Mavericks Buzz Building
The time is here. Three days from now the Mavericks will take to a basketball floor for the first time since their elimination by the Spurs in Game 7. And while there is always a certain sense of anticipation that comes with the opening of training camp, and the knowledge that four weeks later you’ll be seeing real games (hey, NFL and MLB, take note), you get the sense that there is more excitement around the Mavericks than there’s been in quite some time.
You know how long it’s been? You really have to go back to the summer of 2006 after the Mavericks had lost in the NBA Finals to Miami. Yes, there was depression not just because of the loss, but how the Mavericks lost. But there was also the realization that this was an excellent team that was going to be excellent again, and a championship contender. Of course no one banked on 67 regular season wins, just as no one banked on that stunning first round exit to Golden State. Yet there was a palpable buzz surrounding that team.
But as time marched on, and even though the Mavericks were in the process of winning 50+ games a season and fans continued to flock to the American Airlines Center to the tune of, now, 514 straight sellouts (the longest streak in pro sports), the pre-season buzz just wasn’t as noticeable. Of course it could have been there after the 2011 championship season, had the NBA not locked out its players and the Mavericks didn’t proceed to make a decision that Mark Cuban now admits was a bad one (you know the one about allowing Tyson Chandler to leave). The bottom line is that the Mavericks had their loyalists, but it didn’t go much beyond that.
But now that the new season is upon us, the buzz is back. It’s back in a big way. Perhaps the buzz is helped by the fact that the Rangers have just experienced, perhaps, their worst season since the franchise re-located from Washington DC in 1972. Perhaps it’s helped by fans not really believing that the Cowboys are prepared to break away from the 8-8 train they’ve been riding the last three years (and four years with no post season games at all). Yet when you really look at it, it’s the Mavericks who have created their own buzz.
It started in early March when Rick Carlisle said the Mavericks had 21 Super Bowls to play in order to reach the playoffs. You could argue that of those 21 games, there might have been fewer than five that didn’t go to the wire. The Mavericks needed to win 13 of those games in order to make the playoffs. The excitement and tension then was ratcheted up in that playoff series with the Spurs, in which the Mavericks took the eventual champs to seven games and the three games in Dallas were especially electric, decided by a total of six points.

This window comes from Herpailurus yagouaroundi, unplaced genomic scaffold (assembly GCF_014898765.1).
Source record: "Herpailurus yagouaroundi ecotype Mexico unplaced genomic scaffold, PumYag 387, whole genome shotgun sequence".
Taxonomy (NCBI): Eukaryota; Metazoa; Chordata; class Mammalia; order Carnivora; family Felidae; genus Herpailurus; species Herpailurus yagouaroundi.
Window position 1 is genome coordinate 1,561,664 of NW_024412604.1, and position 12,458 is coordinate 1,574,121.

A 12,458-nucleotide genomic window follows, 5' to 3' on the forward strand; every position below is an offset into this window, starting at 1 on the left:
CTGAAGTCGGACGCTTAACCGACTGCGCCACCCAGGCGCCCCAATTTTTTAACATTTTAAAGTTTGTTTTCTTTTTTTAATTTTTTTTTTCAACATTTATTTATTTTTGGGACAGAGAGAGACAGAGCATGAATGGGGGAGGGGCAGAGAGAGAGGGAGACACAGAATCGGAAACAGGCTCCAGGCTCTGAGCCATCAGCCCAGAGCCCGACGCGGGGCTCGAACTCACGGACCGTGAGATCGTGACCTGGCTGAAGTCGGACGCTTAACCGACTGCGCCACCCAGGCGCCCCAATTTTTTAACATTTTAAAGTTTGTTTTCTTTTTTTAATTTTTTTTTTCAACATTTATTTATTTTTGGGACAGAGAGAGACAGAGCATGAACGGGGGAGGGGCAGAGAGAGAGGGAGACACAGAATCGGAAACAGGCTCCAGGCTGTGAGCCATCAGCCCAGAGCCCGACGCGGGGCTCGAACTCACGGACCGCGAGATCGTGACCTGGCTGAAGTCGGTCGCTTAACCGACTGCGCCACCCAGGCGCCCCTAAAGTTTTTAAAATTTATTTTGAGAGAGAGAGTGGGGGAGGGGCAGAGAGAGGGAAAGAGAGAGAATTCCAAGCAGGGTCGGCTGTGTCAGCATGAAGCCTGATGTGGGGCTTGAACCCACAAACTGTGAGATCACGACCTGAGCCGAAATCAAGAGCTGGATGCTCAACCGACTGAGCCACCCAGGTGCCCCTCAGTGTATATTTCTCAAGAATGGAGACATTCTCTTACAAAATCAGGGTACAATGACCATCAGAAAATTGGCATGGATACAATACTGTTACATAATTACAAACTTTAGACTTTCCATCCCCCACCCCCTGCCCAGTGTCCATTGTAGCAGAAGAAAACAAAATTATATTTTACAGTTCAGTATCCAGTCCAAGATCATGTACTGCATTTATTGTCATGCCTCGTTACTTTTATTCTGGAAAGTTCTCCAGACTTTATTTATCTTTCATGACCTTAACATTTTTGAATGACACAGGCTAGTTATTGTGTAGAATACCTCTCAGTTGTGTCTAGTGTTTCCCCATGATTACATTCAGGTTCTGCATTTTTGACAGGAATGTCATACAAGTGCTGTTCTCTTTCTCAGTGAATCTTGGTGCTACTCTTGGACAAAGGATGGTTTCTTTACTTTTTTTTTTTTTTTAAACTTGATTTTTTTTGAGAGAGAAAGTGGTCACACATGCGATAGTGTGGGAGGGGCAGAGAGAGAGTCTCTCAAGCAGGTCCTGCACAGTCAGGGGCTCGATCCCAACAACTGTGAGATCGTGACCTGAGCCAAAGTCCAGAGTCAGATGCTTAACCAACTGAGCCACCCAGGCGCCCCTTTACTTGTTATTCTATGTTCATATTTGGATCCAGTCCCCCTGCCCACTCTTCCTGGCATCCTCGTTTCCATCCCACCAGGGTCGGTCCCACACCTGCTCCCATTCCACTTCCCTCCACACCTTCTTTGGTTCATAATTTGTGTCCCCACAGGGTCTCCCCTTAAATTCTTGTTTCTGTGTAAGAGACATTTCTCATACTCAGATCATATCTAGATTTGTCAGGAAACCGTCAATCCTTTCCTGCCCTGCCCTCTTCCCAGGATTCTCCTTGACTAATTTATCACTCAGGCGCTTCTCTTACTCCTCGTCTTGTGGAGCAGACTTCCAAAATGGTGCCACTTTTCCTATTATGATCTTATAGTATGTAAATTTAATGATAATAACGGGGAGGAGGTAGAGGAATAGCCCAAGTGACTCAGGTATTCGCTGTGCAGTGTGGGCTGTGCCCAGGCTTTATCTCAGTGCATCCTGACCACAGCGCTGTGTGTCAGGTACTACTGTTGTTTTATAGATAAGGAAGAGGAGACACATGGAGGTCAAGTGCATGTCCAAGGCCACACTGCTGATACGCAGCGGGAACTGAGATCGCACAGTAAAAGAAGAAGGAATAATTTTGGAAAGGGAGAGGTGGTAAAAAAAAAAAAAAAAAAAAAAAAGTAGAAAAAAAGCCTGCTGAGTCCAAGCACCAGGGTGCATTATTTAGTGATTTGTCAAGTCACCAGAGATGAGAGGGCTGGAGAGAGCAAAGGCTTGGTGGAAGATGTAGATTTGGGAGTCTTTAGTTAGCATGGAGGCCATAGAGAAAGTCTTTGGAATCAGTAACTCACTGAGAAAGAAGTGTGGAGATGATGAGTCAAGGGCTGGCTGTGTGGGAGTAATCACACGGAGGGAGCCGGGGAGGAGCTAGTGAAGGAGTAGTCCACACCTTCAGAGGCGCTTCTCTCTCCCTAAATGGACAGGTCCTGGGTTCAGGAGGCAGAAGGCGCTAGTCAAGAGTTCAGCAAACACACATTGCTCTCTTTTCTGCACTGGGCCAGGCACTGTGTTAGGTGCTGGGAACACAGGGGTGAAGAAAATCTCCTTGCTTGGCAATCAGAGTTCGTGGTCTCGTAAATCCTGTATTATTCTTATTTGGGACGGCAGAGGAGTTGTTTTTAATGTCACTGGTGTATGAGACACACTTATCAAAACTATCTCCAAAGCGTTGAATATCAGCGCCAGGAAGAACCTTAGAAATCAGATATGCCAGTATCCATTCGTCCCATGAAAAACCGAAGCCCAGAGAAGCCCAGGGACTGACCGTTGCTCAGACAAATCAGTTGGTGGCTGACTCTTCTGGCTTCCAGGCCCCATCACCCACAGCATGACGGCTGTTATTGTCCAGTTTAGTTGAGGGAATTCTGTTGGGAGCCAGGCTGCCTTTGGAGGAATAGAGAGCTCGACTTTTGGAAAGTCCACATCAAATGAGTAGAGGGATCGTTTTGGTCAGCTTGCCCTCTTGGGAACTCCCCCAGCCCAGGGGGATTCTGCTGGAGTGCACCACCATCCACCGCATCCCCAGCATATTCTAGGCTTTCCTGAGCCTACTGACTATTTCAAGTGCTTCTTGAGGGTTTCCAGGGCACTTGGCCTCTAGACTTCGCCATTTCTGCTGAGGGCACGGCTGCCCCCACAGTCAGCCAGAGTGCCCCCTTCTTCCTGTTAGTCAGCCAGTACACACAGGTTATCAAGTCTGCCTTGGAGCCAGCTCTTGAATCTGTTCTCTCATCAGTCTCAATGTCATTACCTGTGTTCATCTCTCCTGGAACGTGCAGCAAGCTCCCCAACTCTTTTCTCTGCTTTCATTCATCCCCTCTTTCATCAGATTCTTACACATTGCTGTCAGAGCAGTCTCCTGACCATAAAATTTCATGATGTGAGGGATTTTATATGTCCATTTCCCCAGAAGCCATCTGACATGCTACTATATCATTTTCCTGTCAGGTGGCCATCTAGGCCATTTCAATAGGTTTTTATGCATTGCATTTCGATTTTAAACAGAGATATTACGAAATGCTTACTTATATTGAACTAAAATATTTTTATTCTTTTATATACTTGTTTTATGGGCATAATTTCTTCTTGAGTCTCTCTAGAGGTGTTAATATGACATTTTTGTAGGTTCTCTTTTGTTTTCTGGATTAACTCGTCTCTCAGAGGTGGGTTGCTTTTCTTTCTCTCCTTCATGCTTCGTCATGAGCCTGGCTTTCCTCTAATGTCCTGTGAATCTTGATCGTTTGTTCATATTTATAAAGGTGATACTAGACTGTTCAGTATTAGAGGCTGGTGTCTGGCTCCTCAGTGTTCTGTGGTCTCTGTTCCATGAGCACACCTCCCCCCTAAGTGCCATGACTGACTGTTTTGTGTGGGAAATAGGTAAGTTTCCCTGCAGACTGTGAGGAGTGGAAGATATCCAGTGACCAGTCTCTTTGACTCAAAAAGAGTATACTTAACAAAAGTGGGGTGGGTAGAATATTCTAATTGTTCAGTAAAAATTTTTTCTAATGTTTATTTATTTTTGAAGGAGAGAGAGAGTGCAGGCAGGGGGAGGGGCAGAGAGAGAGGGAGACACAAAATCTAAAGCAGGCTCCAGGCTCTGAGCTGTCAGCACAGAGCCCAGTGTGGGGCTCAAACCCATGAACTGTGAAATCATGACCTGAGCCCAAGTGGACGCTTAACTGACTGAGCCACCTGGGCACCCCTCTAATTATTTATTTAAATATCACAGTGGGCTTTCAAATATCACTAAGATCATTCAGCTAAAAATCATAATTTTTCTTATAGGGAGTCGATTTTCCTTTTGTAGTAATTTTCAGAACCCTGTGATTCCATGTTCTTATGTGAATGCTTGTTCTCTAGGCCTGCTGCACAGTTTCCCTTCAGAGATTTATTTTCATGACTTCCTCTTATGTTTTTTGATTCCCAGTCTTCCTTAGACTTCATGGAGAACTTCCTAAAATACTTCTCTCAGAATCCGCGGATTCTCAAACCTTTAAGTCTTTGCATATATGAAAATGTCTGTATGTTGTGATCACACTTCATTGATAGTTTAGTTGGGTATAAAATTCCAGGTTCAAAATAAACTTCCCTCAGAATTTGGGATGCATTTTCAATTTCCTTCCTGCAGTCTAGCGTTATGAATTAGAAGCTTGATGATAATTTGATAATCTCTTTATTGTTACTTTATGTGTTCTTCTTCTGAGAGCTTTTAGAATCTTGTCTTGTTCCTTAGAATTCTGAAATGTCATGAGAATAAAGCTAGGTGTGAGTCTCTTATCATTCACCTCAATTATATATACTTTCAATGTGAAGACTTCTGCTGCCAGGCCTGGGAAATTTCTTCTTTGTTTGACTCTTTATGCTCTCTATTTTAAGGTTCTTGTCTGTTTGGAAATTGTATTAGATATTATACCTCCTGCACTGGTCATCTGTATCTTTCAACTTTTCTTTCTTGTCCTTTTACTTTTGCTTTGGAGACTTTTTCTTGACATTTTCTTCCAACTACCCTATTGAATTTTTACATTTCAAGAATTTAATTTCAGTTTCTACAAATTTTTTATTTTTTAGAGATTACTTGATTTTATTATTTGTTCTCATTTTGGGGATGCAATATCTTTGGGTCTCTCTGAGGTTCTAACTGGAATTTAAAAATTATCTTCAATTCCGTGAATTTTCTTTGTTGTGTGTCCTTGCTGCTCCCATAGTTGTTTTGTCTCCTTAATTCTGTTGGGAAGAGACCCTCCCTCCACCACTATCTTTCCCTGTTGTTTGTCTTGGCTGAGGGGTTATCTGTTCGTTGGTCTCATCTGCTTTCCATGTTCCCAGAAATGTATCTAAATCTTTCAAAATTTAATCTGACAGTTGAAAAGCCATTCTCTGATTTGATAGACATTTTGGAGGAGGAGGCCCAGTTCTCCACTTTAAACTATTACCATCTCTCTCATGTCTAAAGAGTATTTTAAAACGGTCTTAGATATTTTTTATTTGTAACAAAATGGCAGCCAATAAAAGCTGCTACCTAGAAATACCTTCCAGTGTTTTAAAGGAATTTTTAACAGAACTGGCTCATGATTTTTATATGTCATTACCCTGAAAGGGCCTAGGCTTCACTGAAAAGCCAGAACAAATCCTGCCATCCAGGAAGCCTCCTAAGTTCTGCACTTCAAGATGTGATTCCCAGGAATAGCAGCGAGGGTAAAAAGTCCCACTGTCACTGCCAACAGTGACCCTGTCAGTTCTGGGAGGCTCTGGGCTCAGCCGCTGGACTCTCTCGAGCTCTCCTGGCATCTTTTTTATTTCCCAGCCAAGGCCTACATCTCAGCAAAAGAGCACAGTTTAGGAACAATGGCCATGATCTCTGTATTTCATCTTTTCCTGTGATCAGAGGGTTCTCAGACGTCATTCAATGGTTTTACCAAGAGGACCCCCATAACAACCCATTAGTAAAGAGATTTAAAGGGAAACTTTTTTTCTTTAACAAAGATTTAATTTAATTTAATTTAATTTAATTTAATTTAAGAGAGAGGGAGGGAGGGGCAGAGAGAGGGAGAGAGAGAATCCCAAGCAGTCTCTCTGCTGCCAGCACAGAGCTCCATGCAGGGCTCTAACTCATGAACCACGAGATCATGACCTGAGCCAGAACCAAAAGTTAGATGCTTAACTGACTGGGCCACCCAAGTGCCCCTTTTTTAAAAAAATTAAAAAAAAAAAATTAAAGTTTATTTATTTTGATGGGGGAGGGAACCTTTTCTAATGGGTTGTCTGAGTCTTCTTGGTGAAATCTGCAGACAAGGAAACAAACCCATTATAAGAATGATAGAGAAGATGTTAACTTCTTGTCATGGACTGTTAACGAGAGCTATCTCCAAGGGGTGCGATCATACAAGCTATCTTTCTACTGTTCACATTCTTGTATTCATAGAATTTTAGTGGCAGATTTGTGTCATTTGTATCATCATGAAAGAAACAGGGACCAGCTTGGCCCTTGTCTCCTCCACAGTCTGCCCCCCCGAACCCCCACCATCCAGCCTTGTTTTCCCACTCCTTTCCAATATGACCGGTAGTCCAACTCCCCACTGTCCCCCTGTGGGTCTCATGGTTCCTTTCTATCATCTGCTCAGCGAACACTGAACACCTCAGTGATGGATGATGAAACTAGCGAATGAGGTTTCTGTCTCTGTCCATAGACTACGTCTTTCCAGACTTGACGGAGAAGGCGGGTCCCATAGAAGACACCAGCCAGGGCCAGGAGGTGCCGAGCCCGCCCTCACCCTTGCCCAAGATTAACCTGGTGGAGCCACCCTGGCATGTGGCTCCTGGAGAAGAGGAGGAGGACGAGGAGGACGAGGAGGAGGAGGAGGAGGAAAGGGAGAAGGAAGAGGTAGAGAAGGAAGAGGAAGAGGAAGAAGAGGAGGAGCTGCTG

Take that to the off-season, where Mavericks fans, in the past, often times had hopes built up only to see them crushed. First, they rectified the big mistake of three years ago by re-acquiring Tyson Chandler from the Knicks. Then they won a battle of restricted free agent poker with the Rockets to secure Chandler Parsons, strengthening themselves while weakening a rival. Indeed Parsons is the first accomplished player aged 25 or younger the Mavericks have had since Josh Howard was playing at a near All-Star level eight years ago. They brought in veteran point guards Jameer Nelson and Raymond Felton to complement Devin Harris, and perhaps to even play with him in some configurations. They brought in a veteran shooter in Richard Jefferson. They brought in a raw talent in Al-Farouq Aminu, whose rebounding ability should help one of the poorest rebounding teams in the league last year. And they brought in a young big man in Greg Smith, whom the Rockets had toiling in the D-League for much of last year, but when he played two seasons ago was an effective back up big man.
Of course much of this wouldn’t have been possible without Dirk Nowitzki sacrificing significant dollars to allow the Mavericks to make several of these moves (especially Parsons). It is that sense of sacrifice and dedication to the team (not to mention his extraordinary talent) that has made Dirk as beloved a sports figure as has ever played in DFW.
You take all of this, and then add the quote from Rick Carlisle from the news conference on Tuesday when he said, “We think this team can be special,” and the buzz continues to grow. Carlisle is not a gusher. He has been around this block long enough to know that there’s a difference between good and special. Winning championships allows you to understand that. So the excitement IS noticeable. Now it’s time to actually see just how exciting it’s going to be.